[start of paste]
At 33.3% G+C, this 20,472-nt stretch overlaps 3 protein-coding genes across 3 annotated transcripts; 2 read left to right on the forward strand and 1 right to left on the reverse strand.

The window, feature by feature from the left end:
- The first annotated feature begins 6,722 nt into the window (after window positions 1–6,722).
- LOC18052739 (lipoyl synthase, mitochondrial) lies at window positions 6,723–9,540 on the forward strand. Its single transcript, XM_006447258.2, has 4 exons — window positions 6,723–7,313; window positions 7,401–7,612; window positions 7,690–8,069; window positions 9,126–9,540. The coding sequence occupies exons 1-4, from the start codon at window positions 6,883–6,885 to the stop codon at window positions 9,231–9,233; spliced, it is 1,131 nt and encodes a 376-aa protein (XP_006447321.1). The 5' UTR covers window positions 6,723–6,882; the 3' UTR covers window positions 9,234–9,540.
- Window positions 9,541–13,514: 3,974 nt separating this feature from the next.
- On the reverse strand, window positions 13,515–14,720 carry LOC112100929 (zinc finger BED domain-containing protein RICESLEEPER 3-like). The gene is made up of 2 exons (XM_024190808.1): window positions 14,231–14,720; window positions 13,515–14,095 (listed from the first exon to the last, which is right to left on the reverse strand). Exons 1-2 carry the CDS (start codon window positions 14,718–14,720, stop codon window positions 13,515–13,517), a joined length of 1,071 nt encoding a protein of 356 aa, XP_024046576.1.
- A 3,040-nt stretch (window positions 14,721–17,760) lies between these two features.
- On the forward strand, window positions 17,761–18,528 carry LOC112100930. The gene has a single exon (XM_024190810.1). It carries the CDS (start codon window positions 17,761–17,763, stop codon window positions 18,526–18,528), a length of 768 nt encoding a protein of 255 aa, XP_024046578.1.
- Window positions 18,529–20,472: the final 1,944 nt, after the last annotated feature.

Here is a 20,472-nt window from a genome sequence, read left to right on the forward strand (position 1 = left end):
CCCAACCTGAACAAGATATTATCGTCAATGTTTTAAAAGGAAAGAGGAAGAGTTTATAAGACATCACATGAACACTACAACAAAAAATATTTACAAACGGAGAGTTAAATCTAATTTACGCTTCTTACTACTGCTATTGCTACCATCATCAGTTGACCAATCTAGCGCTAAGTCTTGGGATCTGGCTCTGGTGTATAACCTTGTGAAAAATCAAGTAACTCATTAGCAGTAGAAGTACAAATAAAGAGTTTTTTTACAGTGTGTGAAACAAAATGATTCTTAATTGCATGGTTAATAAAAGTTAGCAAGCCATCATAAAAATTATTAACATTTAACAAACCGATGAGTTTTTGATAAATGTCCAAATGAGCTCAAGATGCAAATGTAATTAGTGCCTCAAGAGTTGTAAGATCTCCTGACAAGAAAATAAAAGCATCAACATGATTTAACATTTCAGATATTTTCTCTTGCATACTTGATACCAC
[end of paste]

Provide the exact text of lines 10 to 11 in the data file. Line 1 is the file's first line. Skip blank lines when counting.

Here is a 20,472-nt window from a genome sequence, read left to right on the forward strand (position 1 = left end):
CCCAACCTGAACAAGATATTATCGTCAATGTTTTAAAAGGAAAGAGGAAGAGTTTATAAGACATCACATGAACACTACAACAAAAAATATTTACAAACGGAGAGTTAAATCTAATTTACGCTTCTTACTACTGCTATTGCTACCATCATCAGTTGACCAATCTAGCGCTAAGTCTTGGGATCTGGCTCTGGTGTATAACCTTGTGAAAAATCAAGTAACTCATTAGCAGTAGAAGTACAAATAAAGAGTTTTTTTACAGTGTGTGAAACAAAATGATTCTTAATTGCATGGTTAATAAAAGTTAGCAAGCCATCATAAAAATTATTAACATTTAACAAACCGATGAGTTTTTGATAAATGTCCAAATGAGCTCAAGATGCAAATGTAATTAGTGCCTCAAGAGTTGTAAGATCTCCTGACAAGAAAATAAAAGCATCAACATGATTTAACATTTCAGATATTTTCTCTTGCATACTTGATACCAC